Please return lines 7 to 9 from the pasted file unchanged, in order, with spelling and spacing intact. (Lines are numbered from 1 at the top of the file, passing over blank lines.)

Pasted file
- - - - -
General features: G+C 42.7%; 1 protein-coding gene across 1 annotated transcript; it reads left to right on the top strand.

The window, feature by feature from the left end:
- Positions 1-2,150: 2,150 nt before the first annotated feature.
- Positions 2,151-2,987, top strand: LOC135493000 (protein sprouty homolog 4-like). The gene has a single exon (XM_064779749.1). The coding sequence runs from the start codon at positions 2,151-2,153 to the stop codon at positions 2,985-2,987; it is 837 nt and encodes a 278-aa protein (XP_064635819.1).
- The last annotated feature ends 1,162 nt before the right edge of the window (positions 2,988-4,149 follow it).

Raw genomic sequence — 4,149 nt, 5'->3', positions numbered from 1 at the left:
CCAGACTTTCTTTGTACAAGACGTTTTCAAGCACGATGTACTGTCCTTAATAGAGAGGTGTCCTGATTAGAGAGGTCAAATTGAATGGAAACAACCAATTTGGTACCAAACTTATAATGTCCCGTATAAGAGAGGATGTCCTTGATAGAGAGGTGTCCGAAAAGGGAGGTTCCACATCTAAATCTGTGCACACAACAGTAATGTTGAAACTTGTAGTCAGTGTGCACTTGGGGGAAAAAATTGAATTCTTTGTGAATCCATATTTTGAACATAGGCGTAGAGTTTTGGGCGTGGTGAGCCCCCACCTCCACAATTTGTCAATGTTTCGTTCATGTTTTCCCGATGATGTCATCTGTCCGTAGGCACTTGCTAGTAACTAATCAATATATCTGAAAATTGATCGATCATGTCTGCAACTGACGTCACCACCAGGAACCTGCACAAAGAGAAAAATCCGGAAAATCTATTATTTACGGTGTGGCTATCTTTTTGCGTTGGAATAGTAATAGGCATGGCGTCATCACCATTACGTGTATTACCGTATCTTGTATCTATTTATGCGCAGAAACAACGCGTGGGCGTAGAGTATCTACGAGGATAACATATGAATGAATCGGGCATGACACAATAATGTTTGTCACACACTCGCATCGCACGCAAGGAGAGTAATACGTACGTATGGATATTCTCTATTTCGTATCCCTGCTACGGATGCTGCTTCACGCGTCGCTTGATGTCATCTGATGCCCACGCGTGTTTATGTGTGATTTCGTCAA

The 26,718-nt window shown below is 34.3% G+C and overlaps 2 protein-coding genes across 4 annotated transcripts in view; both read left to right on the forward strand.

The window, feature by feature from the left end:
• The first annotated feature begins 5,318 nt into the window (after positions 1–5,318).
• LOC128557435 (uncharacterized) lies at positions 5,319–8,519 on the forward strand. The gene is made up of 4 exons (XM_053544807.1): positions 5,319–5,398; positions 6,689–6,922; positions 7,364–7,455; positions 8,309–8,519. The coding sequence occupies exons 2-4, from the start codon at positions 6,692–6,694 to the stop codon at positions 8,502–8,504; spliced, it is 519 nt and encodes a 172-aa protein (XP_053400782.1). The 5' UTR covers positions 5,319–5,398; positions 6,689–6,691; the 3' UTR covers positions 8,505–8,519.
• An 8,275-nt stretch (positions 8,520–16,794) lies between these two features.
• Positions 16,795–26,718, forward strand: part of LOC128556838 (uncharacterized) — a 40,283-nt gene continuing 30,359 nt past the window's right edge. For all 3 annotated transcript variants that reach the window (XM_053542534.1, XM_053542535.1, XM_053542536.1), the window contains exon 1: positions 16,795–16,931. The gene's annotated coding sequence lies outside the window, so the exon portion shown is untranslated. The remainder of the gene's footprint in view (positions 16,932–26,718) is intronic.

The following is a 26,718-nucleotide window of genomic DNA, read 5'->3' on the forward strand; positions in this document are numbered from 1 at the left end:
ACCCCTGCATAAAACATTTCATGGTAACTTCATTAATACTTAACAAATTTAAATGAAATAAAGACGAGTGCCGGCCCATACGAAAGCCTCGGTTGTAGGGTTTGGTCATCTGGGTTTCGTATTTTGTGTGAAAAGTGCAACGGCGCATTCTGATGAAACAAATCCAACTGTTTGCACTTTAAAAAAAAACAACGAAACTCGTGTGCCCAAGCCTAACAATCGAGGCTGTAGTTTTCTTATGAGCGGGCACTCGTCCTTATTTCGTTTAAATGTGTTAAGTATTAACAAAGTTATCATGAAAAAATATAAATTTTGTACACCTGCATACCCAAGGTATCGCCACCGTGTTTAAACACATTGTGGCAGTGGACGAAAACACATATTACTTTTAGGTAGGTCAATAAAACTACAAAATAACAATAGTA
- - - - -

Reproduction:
CCAGACTTTCTTTGTACAAGACGTTTTCAAGCACGATGTACTGTCCTTAATAGAGAGGTGTCCTGATTAGAGAGGTCAAATTGAATGGAAACAACCAATTTGGTACCAAACTTATAATGTCCCGTATAAGAGAGGATGTCCTTGATAGAGAGGTGTCCGAAAAGGGAGGTTCCACATCTAAATCTGTGCACACAACAGTAATGTTGAAACTTGTAGTCAGTGTGCACTTGGGGGAAAAAATTGAATTCTTTGTGAATCCATATTTTGAACATAGGCGTAGAGTTTTGGGCGTGGTGAGCCCCCACCTCCACAATTTGTCAATGTTTCGTTCATGTTTTCCCGATGATGTCATCTGTCCGTAGGCACTTGCTAGTAACTAATCAATATATCTGAAAATTGATCGATCATGTCTGCAACTGACGTCACCACCAGGAACCTGCACAAAGAGAAAAATCCGGAAAATCTATTATTTACGGTGTGGCTATCTTTTTGCGTTGGAATAGTAATAGGCATGGCGTCATCACCATTACGTGTATTACCGTATCTTGTATCTATTTATGCGCAGAAACAACGCGTGGGCGTAGAGTATCTACGAGGATAACATATGAATGAATCGGGCATGACACAATAATGTTTGTCACACACTCGCATCGCACGCAAGGAGAGTAATACGTACGTATGGATATTCTCTATTTCGTATCCCTGCTACGGATGCTGCTTCACGCGTCGCTTGATGTCATCTGATGCCCACGCGTGTTTATGTGTGATTTCGTCAA

The 26,718-nt window shown below is 34.3% G+C and overlaps 2 protein-coding genes across 4 annotated transcripts in view; both read left to right on the forward strand.

The window, feature by feature from the left end: